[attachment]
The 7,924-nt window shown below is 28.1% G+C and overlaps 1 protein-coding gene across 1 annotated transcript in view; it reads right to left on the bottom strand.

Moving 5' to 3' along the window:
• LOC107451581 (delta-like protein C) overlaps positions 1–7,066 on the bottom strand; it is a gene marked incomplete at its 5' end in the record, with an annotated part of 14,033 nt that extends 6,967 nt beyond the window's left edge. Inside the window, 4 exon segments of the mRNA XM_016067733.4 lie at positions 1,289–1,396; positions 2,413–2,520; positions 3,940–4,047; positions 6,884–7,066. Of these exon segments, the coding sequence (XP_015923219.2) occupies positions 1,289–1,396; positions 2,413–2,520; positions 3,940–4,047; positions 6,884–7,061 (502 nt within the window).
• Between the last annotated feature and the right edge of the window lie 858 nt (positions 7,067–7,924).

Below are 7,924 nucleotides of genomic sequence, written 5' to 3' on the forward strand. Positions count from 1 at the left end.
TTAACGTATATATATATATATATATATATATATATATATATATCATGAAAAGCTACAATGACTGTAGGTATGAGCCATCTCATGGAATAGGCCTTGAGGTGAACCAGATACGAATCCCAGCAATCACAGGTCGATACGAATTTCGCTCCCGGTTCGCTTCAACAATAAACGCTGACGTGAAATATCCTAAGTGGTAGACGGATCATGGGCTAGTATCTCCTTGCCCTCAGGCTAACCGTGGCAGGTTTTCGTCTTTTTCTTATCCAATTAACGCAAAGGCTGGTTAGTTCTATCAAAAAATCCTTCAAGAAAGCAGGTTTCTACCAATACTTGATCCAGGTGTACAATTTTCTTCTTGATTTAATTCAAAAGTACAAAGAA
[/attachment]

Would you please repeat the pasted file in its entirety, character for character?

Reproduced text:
The 7,924-nt window shown below is 28.1% G+C and overlaps 1 protein-coding gene across 1 annotated transcript in view; it reads right to left on the bottom strand.

Moving 5' to 3' along the window:
• LOC107451581 (delta-like protein C) overlaps positions 1–7,066 on the bottom strand; it is a gene marked incomplete at its 5' end in the record, with an annotated part of 14,033 nt that extends 6,967 nt beyond the window's left edge. Inside the window, 4 exon segments of the mRNA XM_016067733.4 lie at positions 1,289–1,396; positions 2,413–2,520; positions 3,940–4,047; positions 6,884–7,066. Of these exon segments, the coding sequence (XP_015923219.2) occupies positions 1,289–1,396; positions 2,413–2,520; positions 3,940–4,047; positions 6,884–7,061 (502 nt within the window).
• Between the last annotated feature and the right edge of the window lie 858 nt (positions 7,067–7,924).

Below are 7,924 nucleotides of genomic sequence, written 5' to 3' on the forward strand. Positions count from 1 at the left end.
TTAACGTATATATATATATATATATATATATATATATATATATCATGAAAAGCTACAATGACTGTAGGTATGAGCCATCTCATGGAATAGGCCTTGAGGTGAACCAGATACGAATCCCAGCAATCACAGGTCGATACGAATTTCGCTCCCGGTTCGCTTCAACAATAAACGCTGACGTGAAATATCCTAAGTGGTAGACGGATCATGGGCTAGTATCTCCTTGCCCTCAGGCTAACCGTGGCAGGTTTTCGTCTTTTTCTTATCCAATTAACGCAAAGGCTGGTTAGTTCTATCAAAAAATCCTTCAAGAAAGCAGGTTTCTACCAATACTTGATCCAGGTGTACAATTTTCTTCTTGATTTAATTCAAAAGTACAAAGAA